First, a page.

We’ll be at the Viterbi New Student Luau tomorrow (Thursday, August 22nd, 2013) to greet all of the incoming civil and environmental engineers and tell you more about ASCE. Be sure to stop by our table and say hi!
I recently received an email from an incoming student regarding a common question and felt that since so many people ask this, it would be good to share a response:
How closely linked are civil and environmental engineering? I am much more interested in environmental. Do the two overlap very much?
Disclaimer: The ideas expressed in this article in no way reflect the views of the university, civil/environmental engineering department, or ASCE. They are one person’s opinions based on one life experience.
In my experience, you only share a couple of classes with civil engineering (CE) (general track) majors, like statics, fluid mechanics, risk analysis, etc. Those are kind of “core” engineering classes anyway, but each engineering department has its own version of the class. You will share the most classes with CE (environmental emphasis) majors, and barely any with CE (structural/building science) majors. As an environmental engineering major (ENE), you will not have to take classes in dynamics, materials, transportation, concrete, or steel. However, you will take much more biology and chemistry than CE majors. The heart of ENE lies in water and wastewater treatment, with some air pollution and solid waste management.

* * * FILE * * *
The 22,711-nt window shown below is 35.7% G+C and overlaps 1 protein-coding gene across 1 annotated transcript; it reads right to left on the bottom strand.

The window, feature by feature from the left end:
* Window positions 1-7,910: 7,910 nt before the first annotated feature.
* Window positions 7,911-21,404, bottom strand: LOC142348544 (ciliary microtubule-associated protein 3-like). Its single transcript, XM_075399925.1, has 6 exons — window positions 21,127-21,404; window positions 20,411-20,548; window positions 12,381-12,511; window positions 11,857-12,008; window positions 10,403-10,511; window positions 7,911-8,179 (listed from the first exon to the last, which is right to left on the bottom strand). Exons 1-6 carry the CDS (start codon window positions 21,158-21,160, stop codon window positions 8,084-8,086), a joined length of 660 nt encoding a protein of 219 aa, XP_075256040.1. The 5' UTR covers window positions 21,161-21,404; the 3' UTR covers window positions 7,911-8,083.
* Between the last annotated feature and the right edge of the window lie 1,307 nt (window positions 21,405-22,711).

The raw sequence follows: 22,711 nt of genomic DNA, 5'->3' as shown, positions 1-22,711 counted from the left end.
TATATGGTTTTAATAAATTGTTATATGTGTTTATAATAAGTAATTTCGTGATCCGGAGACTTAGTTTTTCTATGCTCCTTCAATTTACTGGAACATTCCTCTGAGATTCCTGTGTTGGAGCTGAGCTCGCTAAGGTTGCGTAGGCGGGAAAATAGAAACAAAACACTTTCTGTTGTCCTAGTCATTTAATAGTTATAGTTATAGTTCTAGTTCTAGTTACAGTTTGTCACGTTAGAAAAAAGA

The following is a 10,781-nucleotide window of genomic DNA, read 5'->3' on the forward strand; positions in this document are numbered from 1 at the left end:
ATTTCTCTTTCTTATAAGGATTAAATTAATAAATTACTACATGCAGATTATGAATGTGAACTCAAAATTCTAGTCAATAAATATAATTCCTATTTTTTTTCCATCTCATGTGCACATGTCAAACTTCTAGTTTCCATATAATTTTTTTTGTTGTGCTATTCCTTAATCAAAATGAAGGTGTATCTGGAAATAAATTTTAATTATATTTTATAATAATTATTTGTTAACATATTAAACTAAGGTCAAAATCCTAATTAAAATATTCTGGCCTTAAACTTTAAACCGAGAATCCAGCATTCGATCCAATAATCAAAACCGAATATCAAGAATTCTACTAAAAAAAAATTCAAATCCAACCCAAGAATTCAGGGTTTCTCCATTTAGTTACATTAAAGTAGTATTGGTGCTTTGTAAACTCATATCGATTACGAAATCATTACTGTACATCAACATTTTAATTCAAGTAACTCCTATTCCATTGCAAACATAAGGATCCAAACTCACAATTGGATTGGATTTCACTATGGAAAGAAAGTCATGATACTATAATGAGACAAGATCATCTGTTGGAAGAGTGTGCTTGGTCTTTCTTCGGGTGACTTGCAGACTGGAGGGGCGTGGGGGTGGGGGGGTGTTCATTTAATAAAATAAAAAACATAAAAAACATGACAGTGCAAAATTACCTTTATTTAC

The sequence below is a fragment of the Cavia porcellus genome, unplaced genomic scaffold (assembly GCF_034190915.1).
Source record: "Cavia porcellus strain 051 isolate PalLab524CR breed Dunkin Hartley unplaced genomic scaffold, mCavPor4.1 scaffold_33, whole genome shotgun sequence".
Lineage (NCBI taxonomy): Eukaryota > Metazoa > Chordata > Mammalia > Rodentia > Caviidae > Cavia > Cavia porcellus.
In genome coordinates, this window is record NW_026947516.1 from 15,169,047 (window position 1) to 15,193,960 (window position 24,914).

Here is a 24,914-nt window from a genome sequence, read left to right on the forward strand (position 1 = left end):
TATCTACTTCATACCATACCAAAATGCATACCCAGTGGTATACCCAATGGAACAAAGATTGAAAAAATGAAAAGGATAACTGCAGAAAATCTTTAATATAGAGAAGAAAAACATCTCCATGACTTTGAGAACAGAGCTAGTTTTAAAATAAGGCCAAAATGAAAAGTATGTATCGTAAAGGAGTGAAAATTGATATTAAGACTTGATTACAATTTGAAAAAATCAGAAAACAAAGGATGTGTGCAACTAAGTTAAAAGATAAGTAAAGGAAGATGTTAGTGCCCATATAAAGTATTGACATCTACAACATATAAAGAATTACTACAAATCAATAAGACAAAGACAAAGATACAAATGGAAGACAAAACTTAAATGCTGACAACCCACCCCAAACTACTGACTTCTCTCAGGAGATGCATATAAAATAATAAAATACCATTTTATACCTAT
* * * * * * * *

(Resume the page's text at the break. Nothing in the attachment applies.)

This summer, I am interning at a civil engineering consulting firm in Hawaii. In Hawaii, most of the “environmental engineering” jobs are covered by civil firms because there isn’t enough environmental engineering work to warrant entire companies that only focus on that. As a result, I learned many transportation, construction, and project management concepts on my own because I didn’t take those classes in school. I’m still figuring things out, but it seems to me that unless you’re interested in research, a lot of the chemistry and biology might not be used too often in design.
All in all, it just depends on what you want to do. I think that if I had known the relationship between college classes and the work situation before I started, I might have chosen a different major. I love taking the classes in the ENE major, but if I had known I wanted to return to Hawaii after graduating, I might have chosen to major in civil engineering with an environmental emphasis, just so I had that broader background. I know there are definitely environmental engineering firms out there, so it just depends on where you want to end up. Just keep in mind that many “environmental engineering” jobs are hidden within civil engineering firms. Other schools don’t even offer ENE as a separate major from CE, so some companies might think that the ENE degree limits your knowledge in areas besides water and wastewater treatment.
With just a little less than 4 weeks before classes start, we are starting to think about school again! We would like to welcome our incoming freshmen and transfer students to the Sonny Astani Department of Civil/Environmental Engineering with our Big Buddy Program! Program details are available on our Big Buddies page. In brief, the program matches incoming students with upperclassmen to provide new students with a mentor-like resource that they can utilize as much as desired.
Email us at email@example.com if you are interested in becoming a Big Buddy!
We hope you enjoy your last few weeks of summer and look forward to seeing you all soon! For more updates, keep reading our blog and like our Facebook page!
Congrats to our recent graduates! Our outgoing eboard deserves a huge round of applause for putting together an awesome year, capped off with co-hosting PSWC. Have a good summer everyone, we’ll see you in August!
View the 2011 USC ASCE Annual Report here.
View the 2010 USC ASCE Annual Report here.